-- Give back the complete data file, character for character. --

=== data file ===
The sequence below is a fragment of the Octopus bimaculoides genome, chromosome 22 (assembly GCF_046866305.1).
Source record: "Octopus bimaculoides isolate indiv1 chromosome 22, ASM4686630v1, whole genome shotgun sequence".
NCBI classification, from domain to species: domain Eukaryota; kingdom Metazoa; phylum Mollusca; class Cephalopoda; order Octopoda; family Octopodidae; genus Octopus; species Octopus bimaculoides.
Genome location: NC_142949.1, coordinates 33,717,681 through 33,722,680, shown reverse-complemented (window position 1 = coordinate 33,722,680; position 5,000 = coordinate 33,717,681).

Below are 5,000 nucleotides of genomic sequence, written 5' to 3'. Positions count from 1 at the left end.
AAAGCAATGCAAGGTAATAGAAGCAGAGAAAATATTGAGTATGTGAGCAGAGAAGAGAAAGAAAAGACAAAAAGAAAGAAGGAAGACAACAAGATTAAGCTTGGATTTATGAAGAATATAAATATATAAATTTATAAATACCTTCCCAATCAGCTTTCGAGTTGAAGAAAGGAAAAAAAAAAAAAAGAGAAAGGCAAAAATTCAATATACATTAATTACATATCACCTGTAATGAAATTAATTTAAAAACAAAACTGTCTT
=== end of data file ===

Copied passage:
The sequence below is a fragment of the Octopus bimaculoides genome, chromosome 22 (assembly GCF_046866305.1).
Source record: "Octopus bimaculoides isolate indiv1 chromosome 22, ASM4686630v1, whole genome shotgun sequence".
NCBI classification, from domain to species: domain Eukaryota; kingdom Metazoa; phylum Mollusca; class Cephalopoda; order Octopoda; family Octopodidae; genus Octopus; species Octopus bimaculoides.
Genome location: NC_142949.1, coordinates 33,717,681 through 33,722,680, shown reverse-complemented (window position 1 = coordinate 33,722,680; position 5,000 = coordinate 33,717,681).

Below are 5,000 nucleotides of genomic sequence, written 5' to 3'. Positions count from 1 at the left end.
AAAGCAATGCAAGGTAATAGAAGCAGAGAAAATATTGAGTATGTGAGCAGAGAAGAGAAAGAAAAGACAAAAAGAAAGAAGGAAGACAACAAGATTAAGCTTGGATTTATGAAGAATATAAATATATAAATTTATAAATACCTTCCCAATCAGCTTTCGAGTTGAAGAAAGGAAAAAAAAAAAAAAGAGAAAGGCAAAAATTCAATATACATTAATTACATATCACCTGTAATGAAATTAATTTAAAAACAAAACTGTCTT